Report: 91.1% of CDFI Credit Union Loans Went to Individuals in FY21

Learn what was revealed as the Treasury Department released its lending report on CDFI credit unions and banks over the 2021 financial year.

David Baumann


Jul 7



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David Baumann

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David Baumann

A squiggly pink arrow pointing downward and to the right.

Treasury Department releases snapshot of CDFI loan activity from the 2021 financial year.    

CDFI credit unions made more than 91.1% of their loans to individuals in FY21, the CDFI Fund reported Wednesday.

Banks, on the other hand, made 48.4% of their loans to individuals, with an additional 21.6% going to businesses.

The CDFI released its lending snapshot for FY21, just days before a subcommittee of the Community Development Advisory Board is scheduled to discuss recommendations on the CDFI Certification and application process.

Backstory and Context

The CDFI Fund has been in a blackout period as Treasury Department officials consider changes to the process. Some members of Congress and credit union trade groups have expressed frustration with fund officials over the length of that blackout.

The fund’s Community Development Advisory Board had been scheduled to meet on Friday to discuss possible changes to the application and certification processes, but the meeting was abruptly postponed Thursday afternoon. No reason was given for the postponement and a new meeting has not been scheduled.

The report also comes as House Republican appropriators propose cutting CDFI funding by $45.4 million. Conservative House Republicans who are members of the Republican Study Committee have even proposed eliminating the program altogether.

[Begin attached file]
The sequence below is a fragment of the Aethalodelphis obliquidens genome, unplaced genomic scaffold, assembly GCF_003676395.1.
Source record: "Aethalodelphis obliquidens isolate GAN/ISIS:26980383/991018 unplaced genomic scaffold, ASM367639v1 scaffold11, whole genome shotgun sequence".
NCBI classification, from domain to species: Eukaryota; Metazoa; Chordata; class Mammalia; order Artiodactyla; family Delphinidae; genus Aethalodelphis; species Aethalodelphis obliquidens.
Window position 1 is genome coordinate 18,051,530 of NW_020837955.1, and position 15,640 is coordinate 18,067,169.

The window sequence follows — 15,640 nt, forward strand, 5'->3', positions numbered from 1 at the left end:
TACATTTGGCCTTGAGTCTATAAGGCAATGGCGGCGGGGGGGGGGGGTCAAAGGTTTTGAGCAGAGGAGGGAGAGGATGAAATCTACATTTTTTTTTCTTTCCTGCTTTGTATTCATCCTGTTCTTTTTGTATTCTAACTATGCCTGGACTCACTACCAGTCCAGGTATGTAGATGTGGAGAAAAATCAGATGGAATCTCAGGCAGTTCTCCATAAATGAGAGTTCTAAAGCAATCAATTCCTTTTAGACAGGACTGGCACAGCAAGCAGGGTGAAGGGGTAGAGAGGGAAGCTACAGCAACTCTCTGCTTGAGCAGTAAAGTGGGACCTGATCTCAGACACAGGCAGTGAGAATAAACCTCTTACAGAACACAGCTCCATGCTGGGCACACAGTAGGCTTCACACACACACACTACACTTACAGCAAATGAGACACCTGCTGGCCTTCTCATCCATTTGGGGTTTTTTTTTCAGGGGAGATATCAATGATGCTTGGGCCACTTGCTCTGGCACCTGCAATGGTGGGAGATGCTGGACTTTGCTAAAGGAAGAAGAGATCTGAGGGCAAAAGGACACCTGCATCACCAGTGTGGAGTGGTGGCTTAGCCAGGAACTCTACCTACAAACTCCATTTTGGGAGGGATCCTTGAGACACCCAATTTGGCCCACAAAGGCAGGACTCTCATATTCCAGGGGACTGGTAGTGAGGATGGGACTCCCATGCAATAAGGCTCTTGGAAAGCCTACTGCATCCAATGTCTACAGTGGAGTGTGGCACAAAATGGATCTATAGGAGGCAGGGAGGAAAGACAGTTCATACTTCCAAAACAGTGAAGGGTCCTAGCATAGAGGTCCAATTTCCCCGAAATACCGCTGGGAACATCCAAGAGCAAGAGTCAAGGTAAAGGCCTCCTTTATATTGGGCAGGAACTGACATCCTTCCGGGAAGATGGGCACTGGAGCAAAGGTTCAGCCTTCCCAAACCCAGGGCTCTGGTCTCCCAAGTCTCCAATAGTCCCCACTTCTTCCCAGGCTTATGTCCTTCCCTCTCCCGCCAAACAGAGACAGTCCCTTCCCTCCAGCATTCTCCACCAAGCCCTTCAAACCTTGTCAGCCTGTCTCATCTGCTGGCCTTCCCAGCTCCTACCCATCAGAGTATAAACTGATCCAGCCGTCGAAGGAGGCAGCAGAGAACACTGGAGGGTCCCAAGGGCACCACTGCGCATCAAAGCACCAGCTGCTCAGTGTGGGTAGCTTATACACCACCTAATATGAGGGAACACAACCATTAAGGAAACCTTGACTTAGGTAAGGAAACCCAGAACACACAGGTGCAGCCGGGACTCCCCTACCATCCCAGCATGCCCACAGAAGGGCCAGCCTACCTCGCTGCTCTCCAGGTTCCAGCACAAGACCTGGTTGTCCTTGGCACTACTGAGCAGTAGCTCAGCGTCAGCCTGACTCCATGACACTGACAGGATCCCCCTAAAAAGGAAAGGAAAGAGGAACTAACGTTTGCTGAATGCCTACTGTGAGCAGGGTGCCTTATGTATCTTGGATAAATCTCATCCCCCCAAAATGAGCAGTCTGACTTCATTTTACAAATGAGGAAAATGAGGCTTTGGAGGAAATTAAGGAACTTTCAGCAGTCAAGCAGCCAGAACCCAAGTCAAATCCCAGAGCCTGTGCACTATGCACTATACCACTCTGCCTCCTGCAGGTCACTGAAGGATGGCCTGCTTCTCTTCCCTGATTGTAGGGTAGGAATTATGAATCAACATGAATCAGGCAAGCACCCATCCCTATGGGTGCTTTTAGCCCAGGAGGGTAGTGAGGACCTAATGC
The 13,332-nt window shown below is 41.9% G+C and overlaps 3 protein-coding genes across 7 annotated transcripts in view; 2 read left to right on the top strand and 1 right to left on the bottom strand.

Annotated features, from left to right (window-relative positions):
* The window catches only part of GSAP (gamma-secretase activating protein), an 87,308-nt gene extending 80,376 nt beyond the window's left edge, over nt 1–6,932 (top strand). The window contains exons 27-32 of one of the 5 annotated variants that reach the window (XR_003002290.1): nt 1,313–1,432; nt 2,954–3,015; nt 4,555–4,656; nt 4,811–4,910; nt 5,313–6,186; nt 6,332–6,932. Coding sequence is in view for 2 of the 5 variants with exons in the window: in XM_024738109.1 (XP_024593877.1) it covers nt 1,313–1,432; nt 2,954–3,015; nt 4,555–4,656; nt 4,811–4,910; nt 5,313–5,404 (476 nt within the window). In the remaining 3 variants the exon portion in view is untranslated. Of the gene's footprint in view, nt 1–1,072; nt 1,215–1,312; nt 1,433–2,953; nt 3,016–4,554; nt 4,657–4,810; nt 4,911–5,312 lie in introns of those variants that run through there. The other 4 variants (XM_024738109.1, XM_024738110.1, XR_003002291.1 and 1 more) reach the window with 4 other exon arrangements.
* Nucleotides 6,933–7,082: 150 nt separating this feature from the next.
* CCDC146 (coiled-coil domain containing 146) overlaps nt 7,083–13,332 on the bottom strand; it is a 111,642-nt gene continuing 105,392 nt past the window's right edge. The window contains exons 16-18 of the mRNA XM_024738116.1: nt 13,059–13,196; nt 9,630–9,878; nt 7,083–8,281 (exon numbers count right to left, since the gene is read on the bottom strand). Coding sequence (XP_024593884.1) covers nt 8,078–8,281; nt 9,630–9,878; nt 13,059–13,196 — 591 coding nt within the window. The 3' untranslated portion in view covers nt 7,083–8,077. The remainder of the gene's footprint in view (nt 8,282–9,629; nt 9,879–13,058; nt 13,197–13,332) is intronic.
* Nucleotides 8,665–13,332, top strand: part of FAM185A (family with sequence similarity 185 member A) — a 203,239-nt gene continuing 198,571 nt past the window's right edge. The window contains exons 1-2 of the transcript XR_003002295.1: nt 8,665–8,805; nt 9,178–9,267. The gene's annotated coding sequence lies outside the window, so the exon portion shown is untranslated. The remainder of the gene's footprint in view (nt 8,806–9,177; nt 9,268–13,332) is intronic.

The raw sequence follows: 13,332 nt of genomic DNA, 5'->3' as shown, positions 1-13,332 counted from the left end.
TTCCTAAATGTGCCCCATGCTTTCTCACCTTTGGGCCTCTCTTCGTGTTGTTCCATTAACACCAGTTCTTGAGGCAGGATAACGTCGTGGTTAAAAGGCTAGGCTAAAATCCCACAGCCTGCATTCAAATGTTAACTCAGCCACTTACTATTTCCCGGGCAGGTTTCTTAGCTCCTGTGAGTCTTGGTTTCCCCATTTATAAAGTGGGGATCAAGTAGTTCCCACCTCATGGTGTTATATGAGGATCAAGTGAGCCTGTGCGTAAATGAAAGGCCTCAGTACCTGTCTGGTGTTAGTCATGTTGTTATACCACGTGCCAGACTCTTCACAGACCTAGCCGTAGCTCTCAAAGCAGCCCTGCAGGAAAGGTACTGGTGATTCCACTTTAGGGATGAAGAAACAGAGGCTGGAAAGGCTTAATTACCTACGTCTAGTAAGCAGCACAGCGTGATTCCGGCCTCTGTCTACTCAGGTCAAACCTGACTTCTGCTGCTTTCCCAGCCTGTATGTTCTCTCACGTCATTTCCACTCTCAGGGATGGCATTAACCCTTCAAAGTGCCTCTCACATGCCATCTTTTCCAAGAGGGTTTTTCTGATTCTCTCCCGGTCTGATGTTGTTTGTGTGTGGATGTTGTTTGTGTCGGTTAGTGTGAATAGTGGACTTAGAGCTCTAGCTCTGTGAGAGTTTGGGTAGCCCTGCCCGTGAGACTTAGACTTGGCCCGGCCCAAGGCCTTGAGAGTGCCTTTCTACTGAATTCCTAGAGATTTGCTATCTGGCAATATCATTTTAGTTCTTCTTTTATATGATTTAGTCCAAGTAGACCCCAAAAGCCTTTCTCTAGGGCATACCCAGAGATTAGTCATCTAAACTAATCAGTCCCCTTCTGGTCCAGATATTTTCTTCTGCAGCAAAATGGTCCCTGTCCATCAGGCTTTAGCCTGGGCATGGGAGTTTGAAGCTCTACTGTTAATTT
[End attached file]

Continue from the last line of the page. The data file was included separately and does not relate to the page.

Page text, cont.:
Inside the Report

In its report, fund officials said that CDFI credit unions charged lower interest rates on loans than CDFI banks did. For instance, on home improvement and purchase loans, credit unions charged an average of 3.52%, while banks charged 4.35% on average.

The CDFI Fund additionally reported that:

–About 67% of the CDFI lending portfolio went to distressed areas and underserved areas, a number that exceeded the CDFI Certification threshold of 60%.

–More than 20% of the lending was made in non-metropolitan areas, exceeding the percentage of the overall population living in those areas.

–Lending in high-poverty areas accounted for 31.4% of all lending—fund officials said that 29% of the overall population lives in such areas.

–82.3% of the credit unions receiving awards were located in a metropolitan area, compared with 64.9% of banks.


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